"If any man would be My disciple, let him deny himself, take up his cross and follow Me." (Matthew 16:24.) [R5621 : page 36] Then, "Where I am there shall My disciple be." (John 12:26.) Whosoever will so do during this Gospel Age will attain to the same Divine nature, the same glory, the same immortality—the difference being that our Lord will always be Head over all, the Chief over the Church, which is His Body, and that they will always be His members in particular, the Church in Glory.
The question, then, comes up, if it was necessary for Jesus to be pure, holy, how could the Church be acceptable to the Father, when they are of the depraved human nature? The answer of the Bible is that to this class who become His disciples Jesus imputes the merit of His sacrifice to the extent of covering their blemishes, their imperfections. We are to discern between give and impute. He will give His merit to the world by and by. But now He is making an imputation to the Church.
By this term imputation is signified, that if the Church had remained of the earthly nature the same as the world, they would by and by have the right, the same as the world, to come up out of degradation to human perfection. Jesus secured by His death the privilege of giving all those rights to the Church as well as to the remainder of Adam's race. But this class, the Church, forego all those rights to human perfection. When we consecrated ourselves to God, we gave up our right to become inheritors of the earth and earthly things; we gave up all our rights in the sense of merely surrendering them. By faith we believe that Jesus would in due time have given us those blessings of Restitution the same as to the whole world of mankind. By faith we accept those blessings and by faith we surrender them. The only thing left for the Church to do is to surrender their earthly lives. Some may have more vitality, and some may have less; some may have more talents, and some less; some may have more years, and some less; but whatever each has it is to be given up, surrendered.
So, then, at consecration the Church class voluntarily surrender their earthly nature. They surrender all the earthly rights that they have of the present time, and also those rights that would have been theirs had they remained part and parcel of the world. Jesus does not give to the Church at the present time any part of the Ransom-sacrifice, but merely imputes to them, counts to them, that part which they might have had if they had remained a part of the world.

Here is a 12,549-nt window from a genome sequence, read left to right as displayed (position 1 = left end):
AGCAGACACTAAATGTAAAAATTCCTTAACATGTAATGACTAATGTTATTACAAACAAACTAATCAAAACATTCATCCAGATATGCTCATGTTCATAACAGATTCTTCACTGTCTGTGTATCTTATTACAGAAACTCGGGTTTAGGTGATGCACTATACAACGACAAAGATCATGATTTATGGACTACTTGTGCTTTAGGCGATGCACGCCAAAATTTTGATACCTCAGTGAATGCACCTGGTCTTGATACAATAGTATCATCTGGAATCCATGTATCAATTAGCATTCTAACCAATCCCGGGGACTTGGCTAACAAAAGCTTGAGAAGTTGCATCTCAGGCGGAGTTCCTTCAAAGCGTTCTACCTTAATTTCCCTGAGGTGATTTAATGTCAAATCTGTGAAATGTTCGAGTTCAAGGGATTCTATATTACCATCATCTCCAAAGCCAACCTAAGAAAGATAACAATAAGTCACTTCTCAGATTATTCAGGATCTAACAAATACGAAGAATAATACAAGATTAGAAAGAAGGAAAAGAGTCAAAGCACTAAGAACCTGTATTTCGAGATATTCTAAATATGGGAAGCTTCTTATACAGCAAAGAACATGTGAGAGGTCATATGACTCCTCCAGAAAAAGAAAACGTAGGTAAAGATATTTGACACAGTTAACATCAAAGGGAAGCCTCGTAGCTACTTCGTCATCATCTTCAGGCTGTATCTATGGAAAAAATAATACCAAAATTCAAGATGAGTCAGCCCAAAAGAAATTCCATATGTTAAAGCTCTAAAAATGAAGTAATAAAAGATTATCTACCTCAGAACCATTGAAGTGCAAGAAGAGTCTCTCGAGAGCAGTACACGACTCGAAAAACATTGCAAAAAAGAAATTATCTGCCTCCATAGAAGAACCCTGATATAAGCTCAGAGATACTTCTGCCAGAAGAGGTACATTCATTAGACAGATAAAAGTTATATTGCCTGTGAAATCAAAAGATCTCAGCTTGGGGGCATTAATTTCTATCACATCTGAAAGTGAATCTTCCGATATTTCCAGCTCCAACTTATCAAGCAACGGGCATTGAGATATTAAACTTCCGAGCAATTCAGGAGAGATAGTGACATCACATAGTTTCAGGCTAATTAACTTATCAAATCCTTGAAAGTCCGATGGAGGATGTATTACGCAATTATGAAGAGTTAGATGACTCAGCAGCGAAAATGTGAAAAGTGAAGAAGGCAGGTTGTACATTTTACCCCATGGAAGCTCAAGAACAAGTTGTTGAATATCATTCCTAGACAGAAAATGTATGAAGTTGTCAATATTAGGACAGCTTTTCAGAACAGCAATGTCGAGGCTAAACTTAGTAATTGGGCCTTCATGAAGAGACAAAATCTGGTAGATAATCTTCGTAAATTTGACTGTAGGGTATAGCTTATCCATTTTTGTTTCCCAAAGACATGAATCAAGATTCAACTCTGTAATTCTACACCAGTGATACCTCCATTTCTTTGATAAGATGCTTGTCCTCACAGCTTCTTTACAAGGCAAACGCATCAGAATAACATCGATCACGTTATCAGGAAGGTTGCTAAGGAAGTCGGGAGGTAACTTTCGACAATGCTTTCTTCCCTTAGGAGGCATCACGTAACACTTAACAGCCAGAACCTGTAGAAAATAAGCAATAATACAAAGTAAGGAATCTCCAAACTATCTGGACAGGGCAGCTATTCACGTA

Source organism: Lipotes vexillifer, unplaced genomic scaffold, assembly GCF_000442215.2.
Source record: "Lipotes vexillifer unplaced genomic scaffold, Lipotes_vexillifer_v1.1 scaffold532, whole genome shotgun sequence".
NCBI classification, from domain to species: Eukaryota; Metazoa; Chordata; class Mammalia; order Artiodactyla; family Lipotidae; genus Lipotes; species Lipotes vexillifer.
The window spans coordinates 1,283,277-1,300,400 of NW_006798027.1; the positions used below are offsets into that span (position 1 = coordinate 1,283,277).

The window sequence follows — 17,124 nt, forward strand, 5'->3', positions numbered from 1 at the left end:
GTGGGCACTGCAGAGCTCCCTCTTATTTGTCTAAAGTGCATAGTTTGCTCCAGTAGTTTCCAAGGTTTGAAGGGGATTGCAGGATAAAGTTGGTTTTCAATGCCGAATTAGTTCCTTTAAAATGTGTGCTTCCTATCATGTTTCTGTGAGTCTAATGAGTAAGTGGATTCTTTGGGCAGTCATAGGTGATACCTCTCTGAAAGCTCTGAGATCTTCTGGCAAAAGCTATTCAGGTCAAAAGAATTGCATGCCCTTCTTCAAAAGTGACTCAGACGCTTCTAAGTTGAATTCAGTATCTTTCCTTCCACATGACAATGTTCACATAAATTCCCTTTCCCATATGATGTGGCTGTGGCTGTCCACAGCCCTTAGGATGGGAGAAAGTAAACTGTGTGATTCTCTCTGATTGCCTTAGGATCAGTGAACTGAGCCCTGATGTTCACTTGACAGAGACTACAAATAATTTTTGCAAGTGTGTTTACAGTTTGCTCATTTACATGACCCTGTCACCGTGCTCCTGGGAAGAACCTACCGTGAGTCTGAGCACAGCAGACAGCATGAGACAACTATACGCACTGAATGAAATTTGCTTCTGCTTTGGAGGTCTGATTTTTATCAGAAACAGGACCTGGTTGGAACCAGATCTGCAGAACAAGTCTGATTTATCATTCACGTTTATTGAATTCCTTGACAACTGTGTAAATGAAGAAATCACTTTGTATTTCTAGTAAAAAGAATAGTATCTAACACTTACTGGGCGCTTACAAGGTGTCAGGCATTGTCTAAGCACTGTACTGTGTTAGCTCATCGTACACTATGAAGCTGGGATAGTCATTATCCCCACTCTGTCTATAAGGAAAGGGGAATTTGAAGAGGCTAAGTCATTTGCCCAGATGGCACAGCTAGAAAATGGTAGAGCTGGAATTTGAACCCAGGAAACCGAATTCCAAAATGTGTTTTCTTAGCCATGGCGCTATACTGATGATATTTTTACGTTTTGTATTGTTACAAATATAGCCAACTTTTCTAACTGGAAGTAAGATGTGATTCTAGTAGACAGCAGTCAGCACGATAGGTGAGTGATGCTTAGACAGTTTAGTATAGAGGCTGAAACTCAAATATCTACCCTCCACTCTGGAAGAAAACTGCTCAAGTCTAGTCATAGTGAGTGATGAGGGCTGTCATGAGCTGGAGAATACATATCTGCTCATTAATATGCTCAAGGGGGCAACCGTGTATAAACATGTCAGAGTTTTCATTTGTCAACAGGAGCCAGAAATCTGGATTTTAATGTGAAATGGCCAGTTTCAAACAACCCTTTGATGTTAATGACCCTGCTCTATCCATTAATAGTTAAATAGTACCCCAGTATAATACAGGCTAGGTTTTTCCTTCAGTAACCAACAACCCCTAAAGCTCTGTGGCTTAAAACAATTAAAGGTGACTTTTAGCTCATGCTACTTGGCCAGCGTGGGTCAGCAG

When Jesus died, He did not pay over a ransom as an offset for Adam. When Jesus was raised from the dead, He had not paid a ransom; and when He ascended to the Father He did not pay over a ransom for the world. But He laid in the Father's hands the merit of His sacrifice. He has been imputing of this merit down through the Gospel Age to the Church only, but now He has about finished the imputing to the Church, and the work of giving to the world Restitution is about to begin; and before it begins the merit imputed (loaned) to the Church must be actually paid over to Divine Justice as the basis for human Restitution.
On the Jewish Atonement Day the High Priest, first of all, killed the bullock. That bullock represented our Lord Jesus, the perfect man, and the priest represented our Lord, the New Creature. Thus He typified the consecration of the human nature and also the condition of the New Creature, still in the fleshly body, typed by the priest in the first Holy.
Our Lord was in this condition of the Holy during the three and a half years of His ministry. During that time He had the privileges of the Golden Altar, and the light from the Golden Candlestick (representing the light of God's Truth), and the blessings represented by the Table of Shewbread (the spiritual food). At the end of the three and a half years, having finished the work of sacrificing Himself, having burned the antitypical incense, He passed under the Second Veil.
On the third day our Lord arose on the other side of the Second Veil—on the spirit plane—fully perfected as a New Creature, no longer in any sense of the word a man. He could go and come like the wind. He remained with His disciples to convince them that He was no longer a man—going and coming like the wind, and appearing in various bodily forms. Then, when He ascended up on High, as the great antitypical High Priest He took with Him the blood. The blood signifies the life of the sacrifice. He appeared in the presence of God, and there He sprinkled of the blood on the Mercy-Seat. This sprinkling of the blood on the Mercy-Seat was to make atonement for a certain class. That atonement we see was made only for the priests and the Levites—not for the world.—Leviticus 16:6.